1. Well, one vote for the "outback" northern suburbs. No Br eak and enter worries, ground floor security is not a worry either. We often leave our doors unlocked. Very often! Mostly, in fact. One known break in in our street in the last 3 years. Kids play in the street. Neighbours all keep an eye on each other's kids. Funnily, I hear from friends, "I saw your son at X." often. I think it comes from not cramming people together in flats. Living in separate houses, the density is not so, well, dense. So there are fewer people to know, or not to know.

  3. I think that's a very healthy attitude to have. I've been thinking about this a lot lately as I'm applying for full time jobs for almost the first time in my life. There are certain jobs that I don't think I would want to do, even if the money is better, and I know that I can live easily on small income. However, I want to be able to save money and will need a higher income to do that.

    At the moment I'm only working one day a week in paid work (spending the rest in unpaid work on my thesis), and it's nice to have extra time to do things. I know it can't last forever, but I'm making the most of it before I get locked into full time work.

    1. It so easy to set boundaries in the transition from studying to working – because you know you have it in you to stick to a very tight budget. Five years since graduating, I certainly know my lifestyle has inflated. I often think if I had less money, I'd eat less rubbish (you know, the $2 here and there on the arvo snack attack would be constrained). So I completely encourage you to hold onto your student frugal habits the best you can!

  4. It’s a tough question because ‘the commute’ is not only about career planning but also (possibly!) family planning. A 2 hour commute would be a killer if you were trying to combine work and parenting.

    But then again…maybe you want to ‘go for broke’ BC (Before Child) to stack your resume high with experience and earn as much as possible before a career break for parenting (however short or long.)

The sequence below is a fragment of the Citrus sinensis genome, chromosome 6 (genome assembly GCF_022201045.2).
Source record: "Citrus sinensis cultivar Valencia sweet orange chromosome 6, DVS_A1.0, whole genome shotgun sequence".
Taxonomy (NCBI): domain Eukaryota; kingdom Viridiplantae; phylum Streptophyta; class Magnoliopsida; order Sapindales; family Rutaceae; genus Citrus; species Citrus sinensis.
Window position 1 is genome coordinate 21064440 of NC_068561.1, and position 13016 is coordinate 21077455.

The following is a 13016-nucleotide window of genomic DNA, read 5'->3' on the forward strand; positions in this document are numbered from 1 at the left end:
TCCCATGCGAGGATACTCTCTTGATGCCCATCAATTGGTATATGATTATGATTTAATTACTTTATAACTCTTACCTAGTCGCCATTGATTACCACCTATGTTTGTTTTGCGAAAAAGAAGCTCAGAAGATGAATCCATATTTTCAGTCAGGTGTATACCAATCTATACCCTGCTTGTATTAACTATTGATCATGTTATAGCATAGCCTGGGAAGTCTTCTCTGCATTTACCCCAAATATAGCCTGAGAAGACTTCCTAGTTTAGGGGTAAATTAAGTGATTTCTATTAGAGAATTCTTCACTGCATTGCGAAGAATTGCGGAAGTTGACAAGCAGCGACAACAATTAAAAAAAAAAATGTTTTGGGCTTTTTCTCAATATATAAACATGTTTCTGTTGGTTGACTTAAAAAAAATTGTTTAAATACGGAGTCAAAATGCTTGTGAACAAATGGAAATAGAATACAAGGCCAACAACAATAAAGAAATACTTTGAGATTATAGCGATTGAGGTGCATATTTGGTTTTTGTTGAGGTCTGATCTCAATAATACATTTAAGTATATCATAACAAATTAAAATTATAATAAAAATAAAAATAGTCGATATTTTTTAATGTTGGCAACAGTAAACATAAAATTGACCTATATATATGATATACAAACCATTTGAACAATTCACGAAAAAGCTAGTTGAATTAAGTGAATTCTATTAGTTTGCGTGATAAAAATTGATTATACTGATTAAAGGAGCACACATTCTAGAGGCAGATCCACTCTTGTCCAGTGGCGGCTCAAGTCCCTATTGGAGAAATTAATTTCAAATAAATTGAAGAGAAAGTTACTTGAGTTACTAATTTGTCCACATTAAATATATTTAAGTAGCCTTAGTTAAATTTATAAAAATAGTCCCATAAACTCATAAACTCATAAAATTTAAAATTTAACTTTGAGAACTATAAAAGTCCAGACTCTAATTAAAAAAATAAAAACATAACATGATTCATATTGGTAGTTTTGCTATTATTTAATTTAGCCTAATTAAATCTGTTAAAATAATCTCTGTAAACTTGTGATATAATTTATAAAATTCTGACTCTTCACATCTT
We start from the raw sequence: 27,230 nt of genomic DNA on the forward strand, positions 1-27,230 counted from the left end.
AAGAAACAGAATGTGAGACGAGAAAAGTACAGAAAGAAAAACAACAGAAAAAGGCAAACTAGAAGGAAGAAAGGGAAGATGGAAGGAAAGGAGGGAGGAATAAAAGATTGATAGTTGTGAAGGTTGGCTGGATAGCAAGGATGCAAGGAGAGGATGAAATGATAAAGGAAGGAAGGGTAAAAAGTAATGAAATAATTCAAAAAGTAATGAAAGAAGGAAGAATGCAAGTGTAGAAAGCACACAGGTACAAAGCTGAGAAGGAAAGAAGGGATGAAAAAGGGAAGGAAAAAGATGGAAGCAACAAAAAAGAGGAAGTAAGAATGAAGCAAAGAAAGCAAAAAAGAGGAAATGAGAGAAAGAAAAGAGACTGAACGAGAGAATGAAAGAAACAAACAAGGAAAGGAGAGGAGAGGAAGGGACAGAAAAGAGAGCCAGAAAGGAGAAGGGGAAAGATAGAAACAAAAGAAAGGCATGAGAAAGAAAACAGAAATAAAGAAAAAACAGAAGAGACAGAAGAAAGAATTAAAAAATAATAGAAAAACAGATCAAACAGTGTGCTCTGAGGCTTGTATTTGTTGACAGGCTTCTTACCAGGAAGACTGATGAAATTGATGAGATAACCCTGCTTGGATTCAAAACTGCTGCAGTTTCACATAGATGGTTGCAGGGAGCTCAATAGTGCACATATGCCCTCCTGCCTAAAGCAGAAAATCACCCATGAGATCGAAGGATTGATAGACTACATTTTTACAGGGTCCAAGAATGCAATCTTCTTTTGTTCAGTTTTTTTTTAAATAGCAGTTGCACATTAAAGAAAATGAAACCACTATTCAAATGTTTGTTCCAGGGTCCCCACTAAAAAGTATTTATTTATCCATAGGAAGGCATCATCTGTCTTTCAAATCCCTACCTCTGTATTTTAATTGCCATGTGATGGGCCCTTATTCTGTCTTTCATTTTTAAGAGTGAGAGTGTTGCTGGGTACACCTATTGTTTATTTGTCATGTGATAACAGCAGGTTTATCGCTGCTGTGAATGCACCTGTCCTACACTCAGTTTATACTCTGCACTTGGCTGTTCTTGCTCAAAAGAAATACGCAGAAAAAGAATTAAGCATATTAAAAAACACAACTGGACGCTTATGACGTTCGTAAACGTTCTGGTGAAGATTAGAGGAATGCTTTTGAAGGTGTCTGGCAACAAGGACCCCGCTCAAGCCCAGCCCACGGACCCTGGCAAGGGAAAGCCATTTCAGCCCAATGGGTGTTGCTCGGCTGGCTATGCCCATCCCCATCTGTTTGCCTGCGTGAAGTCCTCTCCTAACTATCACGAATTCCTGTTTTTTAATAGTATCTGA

I think I’d be inclined to go with the most prestigious career move and work out the rest from there (including a possible house move.) I say that only because I’ve seen so many friends trade in on the career moves of their twenties throughout their thirties and forties.

    I also have to second L’s advice. If you can, I’d do anything possible to move to one income now. You might plan to work early after having a child. But kids can throw any best-laid plan for six (premmie baby, yours or child’s health issues etc etc.)

    OK my comment is nearly as long as the post! Enough 🙂

    1. See the thing is – I can earn the same (higher) pay a 30 min walk from home (imagine if I scootered there!) So I could still sock away cash AND be closer to home. It's only if I'm not successful in a promotion that I wouldn't be able to earn the greater amount.

      I'm ready for thrown plans with babies – well I mean I know nothing can be planned. And I continue to aim very high with savings, if nothing else for the 'family' home we might buy in a few years.

  5. This is a tough call. I feel overworked when I get home after 5 (because I leave for work at 6:30 in the morning, so that's what I count as my "working" hours). I can manage when it happens sporadically because the day after I feel more relaxed, but I couldn't be away from home 12 hours a day on a daily basis. Time really is more valuable than money after minimum expenses are met, imo.

    1. I agree – I could door to door as working hours, cause let's face it, you wouldn't be 'on the road' if it wasn't for work!

      I'm glad to know I have you in my corner – there's two loud people who don't see my logic in real life, it blows me away, but no amount of talking seems to sway either party!